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Open Access Publications from the University of California

Real-time observations of TRIP-induced ultrahigh strain hardening in a dual-phase CrMnFeCoNi high-entropy alloy.

  • Author(s): Chen, Sijing;
  • Oh, Hyun Seok;
  • Gludovatz, Bernd;
  • Kim, Sang Jun;
  • Park, Eun Soo;
  • Zhang, Ze;
  • Ritchie, Robert O;
  • Yu, Qian
  • et al.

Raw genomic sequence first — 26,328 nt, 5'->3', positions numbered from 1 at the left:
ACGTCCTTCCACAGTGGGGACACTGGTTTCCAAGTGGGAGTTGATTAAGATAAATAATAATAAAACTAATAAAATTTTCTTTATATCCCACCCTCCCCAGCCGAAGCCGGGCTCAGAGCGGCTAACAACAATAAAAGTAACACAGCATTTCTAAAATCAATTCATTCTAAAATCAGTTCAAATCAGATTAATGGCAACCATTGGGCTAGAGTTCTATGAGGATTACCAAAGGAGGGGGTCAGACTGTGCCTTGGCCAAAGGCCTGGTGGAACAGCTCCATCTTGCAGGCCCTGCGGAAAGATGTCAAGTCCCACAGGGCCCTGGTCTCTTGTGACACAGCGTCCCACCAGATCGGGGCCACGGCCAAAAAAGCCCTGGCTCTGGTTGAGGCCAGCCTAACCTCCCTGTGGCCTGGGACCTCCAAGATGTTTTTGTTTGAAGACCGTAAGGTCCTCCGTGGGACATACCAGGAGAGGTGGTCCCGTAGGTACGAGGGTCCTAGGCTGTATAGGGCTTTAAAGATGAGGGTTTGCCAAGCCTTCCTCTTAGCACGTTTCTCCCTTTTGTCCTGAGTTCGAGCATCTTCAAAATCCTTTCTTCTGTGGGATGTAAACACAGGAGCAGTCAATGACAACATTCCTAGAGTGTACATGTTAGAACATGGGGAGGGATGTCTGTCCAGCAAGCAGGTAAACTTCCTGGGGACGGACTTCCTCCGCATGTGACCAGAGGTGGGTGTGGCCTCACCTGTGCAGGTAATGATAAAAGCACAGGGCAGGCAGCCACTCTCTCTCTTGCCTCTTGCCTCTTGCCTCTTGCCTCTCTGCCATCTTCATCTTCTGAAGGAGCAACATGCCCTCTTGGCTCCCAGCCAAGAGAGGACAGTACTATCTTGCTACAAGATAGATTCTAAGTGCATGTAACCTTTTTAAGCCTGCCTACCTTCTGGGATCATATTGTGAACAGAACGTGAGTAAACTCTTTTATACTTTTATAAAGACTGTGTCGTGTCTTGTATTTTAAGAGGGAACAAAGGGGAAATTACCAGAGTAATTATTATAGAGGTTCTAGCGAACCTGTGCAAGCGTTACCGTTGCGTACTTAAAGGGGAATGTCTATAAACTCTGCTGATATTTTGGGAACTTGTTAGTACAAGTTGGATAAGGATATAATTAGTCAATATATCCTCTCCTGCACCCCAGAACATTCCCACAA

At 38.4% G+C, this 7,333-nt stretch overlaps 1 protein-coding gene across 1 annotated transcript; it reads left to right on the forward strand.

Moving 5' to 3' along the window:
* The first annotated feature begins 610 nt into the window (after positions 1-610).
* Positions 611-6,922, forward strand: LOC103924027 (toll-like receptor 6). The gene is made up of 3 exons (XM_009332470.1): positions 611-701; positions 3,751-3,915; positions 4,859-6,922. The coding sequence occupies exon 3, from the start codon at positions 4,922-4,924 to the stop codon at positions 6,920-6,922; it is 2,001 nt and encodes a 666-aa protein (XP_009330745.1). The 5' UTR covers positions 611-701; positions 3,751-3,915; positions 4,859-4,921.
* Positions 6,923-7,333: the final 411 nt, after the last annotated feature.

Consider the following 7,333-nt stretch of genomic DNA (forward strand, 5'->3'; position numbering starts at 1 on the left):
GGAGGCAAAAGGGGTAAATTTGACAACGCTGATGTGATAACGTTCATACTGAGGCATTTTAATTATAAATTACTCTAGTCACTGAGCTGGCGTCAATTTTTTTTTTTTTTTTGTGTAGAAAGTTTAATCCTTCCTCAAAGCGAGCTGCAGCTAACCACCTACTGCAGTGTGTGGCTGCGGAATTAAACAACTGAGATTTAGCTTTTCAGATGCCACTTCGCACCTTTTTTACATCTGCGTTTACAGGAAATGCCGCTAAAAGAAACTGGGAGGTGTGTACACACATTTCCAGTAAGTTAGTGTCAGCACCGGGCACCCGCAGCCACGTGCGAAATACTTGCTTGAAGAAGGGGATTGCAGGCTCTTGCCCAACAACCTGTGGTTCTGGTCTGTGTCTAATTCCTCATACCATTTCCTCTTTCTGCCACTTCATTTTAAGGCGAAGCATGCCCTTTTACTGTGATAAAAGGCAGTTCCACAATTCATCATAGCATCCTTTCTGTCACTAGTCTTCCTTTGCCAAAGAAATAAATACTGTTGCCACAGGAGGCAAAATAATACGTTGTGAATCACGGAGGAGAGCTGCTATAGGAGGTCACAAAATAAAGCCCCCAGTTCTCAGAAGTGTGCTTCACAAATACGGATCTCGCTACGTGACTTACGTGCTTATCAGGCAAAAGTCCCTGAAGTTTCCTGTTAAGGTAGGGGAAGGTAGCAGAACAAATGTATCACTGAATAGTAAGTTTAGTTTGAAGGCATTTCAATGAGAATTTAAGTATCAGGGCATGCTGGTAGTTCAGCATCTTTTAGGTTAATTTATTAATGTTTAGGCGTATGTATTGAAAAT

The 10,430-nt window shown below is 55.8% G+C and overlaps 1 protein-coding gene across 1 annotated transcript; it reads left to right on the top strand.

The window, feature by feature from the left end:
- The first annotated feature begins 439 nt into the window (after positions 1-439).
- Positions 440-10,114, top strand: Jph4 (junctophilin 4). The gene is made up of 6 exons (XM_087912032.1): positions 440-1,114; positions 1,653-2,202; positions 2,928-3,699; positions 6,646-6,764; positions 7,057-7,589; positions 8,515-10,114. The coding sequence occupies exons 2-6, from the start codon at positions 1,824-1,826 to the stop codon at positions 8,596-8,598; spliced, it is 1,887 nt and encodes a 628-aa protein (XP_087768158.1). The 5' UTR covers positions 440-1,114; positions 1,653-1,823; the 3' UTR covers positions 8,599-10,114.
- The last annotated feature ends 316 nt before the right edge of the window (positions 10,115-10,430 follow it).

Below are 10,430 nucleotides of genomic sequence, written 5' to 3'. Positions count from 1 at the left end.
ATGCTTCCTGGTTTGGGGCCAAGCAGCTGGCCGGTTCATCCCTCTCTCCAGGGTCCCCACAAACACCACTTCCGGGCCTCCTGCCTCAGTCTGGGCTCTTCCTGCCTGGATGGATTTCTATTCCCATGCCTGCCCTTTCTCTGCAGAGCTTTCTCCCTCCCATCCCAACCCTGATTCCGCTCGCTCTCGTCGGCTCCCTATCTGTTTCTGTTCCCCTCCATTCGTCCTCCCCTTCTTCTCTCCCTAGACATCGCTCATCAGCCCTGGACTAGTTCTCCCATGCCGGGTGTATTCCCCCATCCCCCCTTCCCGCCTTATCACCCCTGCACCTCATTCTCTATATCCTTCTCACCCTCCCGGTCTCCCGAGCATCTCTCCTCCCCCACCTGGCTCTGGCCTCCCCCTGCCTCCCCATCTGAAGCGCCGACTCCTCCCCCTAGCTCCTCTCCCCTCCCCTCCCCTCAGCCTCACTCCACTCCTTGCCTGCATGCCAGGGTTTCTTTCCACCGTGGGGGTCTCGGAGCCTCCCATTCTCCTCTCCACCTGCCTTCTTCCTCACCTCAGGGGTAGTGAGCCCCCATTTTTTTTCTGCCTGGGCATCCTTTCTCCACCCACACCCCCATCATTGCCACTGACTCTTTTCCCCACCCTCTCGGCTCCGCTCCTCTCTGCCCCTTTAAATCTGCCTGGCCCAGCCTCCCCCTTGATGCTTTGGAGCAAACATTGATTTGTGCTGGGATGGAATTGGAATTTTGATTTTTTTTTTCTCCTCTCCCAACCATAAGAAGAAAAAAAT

Strategies involving metastable phases have been the basis of the design of numerous alloys, yet research on metastable high-entropy alloys is still in its infancy. In dual-phase high-entropy alloys, the combination of local chemical environments and loading-induced crystal structure changes suggests a relationship between deformation mechanisms and chemical atomic distribution, which we examine in here in a Cantor-like Cr20Mn6Fe34Co34Ni6 alloy, comprising both face-centered cubic (fcc) and hexagonal closed packed (hcp) phases. We observe that partial dislocation activities result in stable three-dimensional stacking-fault networks. Additionally, the fraction of the stronger hcp phase progressively increases during plastic deformation by forming at the stacking-fault network boundaries in the fcc phase, serving as the major source of strain hardening. In this context, variations in local chemical composition promote a high density of Lomer-Cottrell locks, which facilitate the construction of the stacking-fault networks to provide nucleation sites for the hcp phase transformation.

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